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A question came up on an internal distribution list recently about how to create an Exchange Distribution List leveraging Orchestrator. Well, I did some investigation and in fact collaborated with Charles Joy on this because we were both curious. The setup and configuration is the trickiest part and you’ll have to do some configuration on more than just your Orchestrator infrastructure. The Exchange server will need to be modified to support this. I highly recommend taking this into the lab first so you know all the moving parts!
You’re going to want to make sure that all is followed to the letter on the following URL: http://technet.microsoft.com/en-us/library/jj614529.aspx. I also recommend after all configurations are done, doing a GPUPDATE /FORCE if you can on the Exchange and Orchestrator servers to update Group Policy and ensure all is up to date. This is probably the most important step (preparation) because if this isn’t done exactly right, you will get very frustrated later on .
Ensure that the account you have defined in your Exchange Admin Connection (found under Options in the Orchestrator Designer) has enough rights to create a Distribution List for Exchange. See my very basic configuration shown below and I turned all validation off in my lab. I also used port 80 and did not use SSL. I can’t stress enough to make sure you are working with an account that has appropriate rights to do what you need or you’ll find yourself spending a bit of time wondering why things aren’t working.
Troubleshooting Note A way to validate rights for the service account you have created / been given would be to make the same connection to your Exchange server in a PowerShell session as you would be with Orchestrator using the same account you configured above. Then executing a simple command to validate you have rights.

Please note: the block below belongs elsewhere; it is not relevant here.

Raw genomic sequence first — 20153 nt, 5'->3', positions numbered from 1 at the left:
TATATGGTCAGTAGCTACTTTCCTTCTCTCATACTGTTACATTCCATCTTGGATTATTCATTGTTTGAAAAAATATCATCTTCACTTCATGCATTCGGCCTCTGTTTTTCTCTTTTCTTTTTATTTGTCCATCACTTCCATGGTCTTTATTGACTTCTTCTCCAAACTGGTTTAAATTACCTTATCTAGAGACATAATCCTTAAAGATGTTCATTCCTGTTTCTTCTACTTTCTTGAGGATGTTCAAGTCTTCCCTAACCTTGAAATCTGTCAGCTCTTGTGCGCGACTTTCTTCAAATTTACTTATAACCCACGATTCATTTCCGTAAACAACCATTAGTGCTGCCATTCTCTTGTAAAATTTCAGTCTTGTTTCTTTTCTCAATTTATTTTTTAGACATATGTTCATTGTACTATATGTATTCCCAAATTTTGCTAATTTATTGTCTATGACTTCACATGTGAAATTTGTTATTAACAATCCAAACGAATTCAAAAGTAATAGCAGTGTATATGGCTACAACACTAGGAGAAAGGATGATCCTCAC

You should get something like the below for output. If you get this, you know you have at least got a good connection – event better, next steps will leverage this last command (Get-User) to validate in connectivity in Orchestrator.
Create a simple Runbook to get the connection and rights tested out. Grab the “Run Exchange Management Shell CMDLET” activity out of the Exchange Admin list of activities, on the right pane within the Orchestrator Designer, and drop it into a basic Runbook. See below, I’m putting in the “Get-User” command in the Command Text box to do essentially what we did in step 2 but with Orchestrator this time. Ensure you change the option for Is Exchange Command to True to ensure you can successfully execute this command against the Exchange cmdlets.
To get some basic testing going on and a successful Runbook execution put in a really basic script execution to ensure you have rights and can access the Exchange Server with that account you specified in the connection. Run it. My suggestion is to start simple and make sure you are doing queries instead of creations at least at the beginning so you don’t have to constantly go back in and remove what you’ve created.
Important Note Testing is not done in the Orchestrator test console for this. This activity leverages a PowerShell module on the Exchange server so in order to do proper testing, you need to have this checked in and executed from the Runbook Designer or it will fail (unless of course you have the necessary support installed on your system you are testing from).
You are looking for a “green” result showing some data coming back. If you get a red, and it shows “access denied”, check the user account. If it shows something on WINRM / PS Remoting, check step 1 above. You’re looking for Command Output Data within the returned results from the activity.